Hyper-V On-The-Go – Sending Files to Your VMs (Part 1)

I was playing around with learning Microsoft Identity Manager (MIM) recently, trying to get it up and running in one of my labs. During the initial installation, it turned out there were several files and patches I needed to install as prerequisites.

I have a pretty firm rule about not allowing my lab VMs/VNets direct or indirect access to the internet, with just a few exceptions. This is to ensure no nasties get downloaded into my VMs and also for my own piece of mind.
In the interest of full disclosure, when running labs in a portable environment, especially without the benefit of running a Hyper-V host, routing is a bit more daunting to confgure and requires a manual method for recalling/documenting your configurations.

This made downloading these files directly from the VM problematic and I did NOT want to add an external NIC to each VM and configure it evey time I needed a file from the internet.

Whatever is a grumpy old admin to do?!?

My solution drew out of method I employed using ISOs with VM’s in the production lab at one of my previous employers. My job at the time was managing the Group Policies for both our Lab and Production environments. This meant I was constantly transporting updated GPO’s back and forth between the Lab and Production. I needed to create a lot of ISO images and decided that PowerShell would be the easiest method to get this done.

As I was setting the file transfers up it occurred to me that this would make a great addition to the “Boldly Going” series (especially handy since I was at a loss for a topic this month). So let’s jump into it and move some files!

There’s always more than one way to skin a Warp Core!

There are a few ways to get files from your host system into a VM. These include (but are not necessarily limited to):

  1. ISO transfer
  2. PowerShell Cmdlet transfer
  3. Direct VHD Transfer
  4. Network Transfer

The fourth option (Network Transfer) is problematic as explained earlier and so I will not be covering that option in this series. The other three options each merit their own blog entry so I will break those down individually. I will cover option One in this blog and cover options two and three in later blogs.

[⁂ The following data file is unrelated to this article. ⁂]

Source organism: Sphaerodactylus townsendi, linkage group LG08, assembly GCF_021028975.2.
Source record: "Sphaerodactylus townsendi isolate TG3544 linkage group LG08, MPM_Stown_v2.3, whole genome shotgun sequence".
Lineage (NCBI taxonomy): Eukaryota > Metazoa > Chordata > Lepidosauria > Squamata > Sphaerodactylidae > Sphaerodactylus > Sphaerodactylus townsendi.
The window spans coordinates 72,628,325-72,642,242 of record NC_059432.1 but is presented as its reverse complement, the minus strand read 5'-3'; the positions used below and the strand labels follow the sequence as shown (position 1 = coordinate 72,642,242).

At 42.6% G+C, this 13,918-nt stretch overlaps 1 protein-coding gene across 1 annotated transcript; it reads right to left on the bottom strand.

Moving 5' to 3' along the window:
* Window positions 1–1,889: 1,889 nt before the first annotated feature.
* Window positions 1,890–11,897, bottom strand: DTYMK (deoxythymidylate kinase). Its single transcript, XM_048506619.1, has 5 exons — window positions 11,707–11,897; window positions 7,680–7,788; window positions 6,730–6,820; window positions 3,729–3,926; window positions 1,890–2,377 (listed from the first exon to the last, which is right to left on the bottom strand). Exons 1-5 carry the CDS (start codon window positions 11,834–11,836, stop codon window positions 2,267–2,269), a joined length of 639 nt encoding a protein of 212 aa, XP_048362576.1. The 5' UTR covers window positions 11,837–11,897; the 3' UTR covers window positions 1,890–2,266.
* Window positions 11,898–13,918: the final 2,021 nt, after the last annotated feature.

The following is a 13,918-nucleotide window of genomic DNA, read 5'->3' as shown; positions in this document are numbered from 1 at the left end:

Creating ISO’s to insert into a VM

The method I’m about to demonstrate is part of my concept of what I call Semi-Automatic Administration. This is using pieces of code to manually run an automated process or to automate part of a process (ie when automating the whole process is not feasible or the ROI is not worth the effort).
This process uses a script file (Drag2ISO.ps1), and batch file (2Burn.cmd) and a link placed on your desktop.

The PowerShell Engine

My script is based off of Chris Wu’s New-IsoFile function located in the PS Gallery Here.


Param ($srcDir)
Function New-IsoFile
        [String] $trgPath = "$($env:userprofile)\Desktop\$((Get-Date).ToString("yyyyMMdd-HHmmss.ffff")).iso", 
        [string] $BootFile = $null, 
        [string] $Media = "Disk", 
        [string] $Title = (Get-Date).ToString("yyyyMMdd-HHmmss.ffff"), 
        [switch] $Force 
        # Decode here string for ISO public class definition
        Function Dec64($a){$b = [System.Text.Encoding]::ASCII.GetString([System.Convert]::FromBase64String($a));Return $b} #
        ($cp = new-object System.CodeDom.Compiler.CompilerParameters).CompilerOptions = "/unsafe" 
        If (!("ISOFile" -as [type]))
            $Type = (Dec64 "cHVibGljIGNsYXNzIElTT0ZpbGUNCnsNCiAgICBwdWJsaWMg
            Add-Type -CompilerParameters $cp -TypeDefinition $Type #-IgnoreWarnings
        } #If
        If ($BootFile -and (Test-Path $BootFile))
            ($Stream = New-Object -ComObject ADODB.Stream).Open() 
            $Stream.Type = 1  # adFileTypeBinary 
            $Stream.LoadFromFile((Get-Item $BootFile).Fullname) 
            ($Boot = New-Object -ComObject IMAPI2FS.BootOptions).AssignBootImage($Stream) 
        } #If 
        $MediaType = [Ordered]@{BDR=18; BDRE=19;CDR=2; CDRW=3;DISK=12;
                        DVDPLUSR=6; DVDPLUSRW=7;DVDPLUSR_DUALLAYER=8;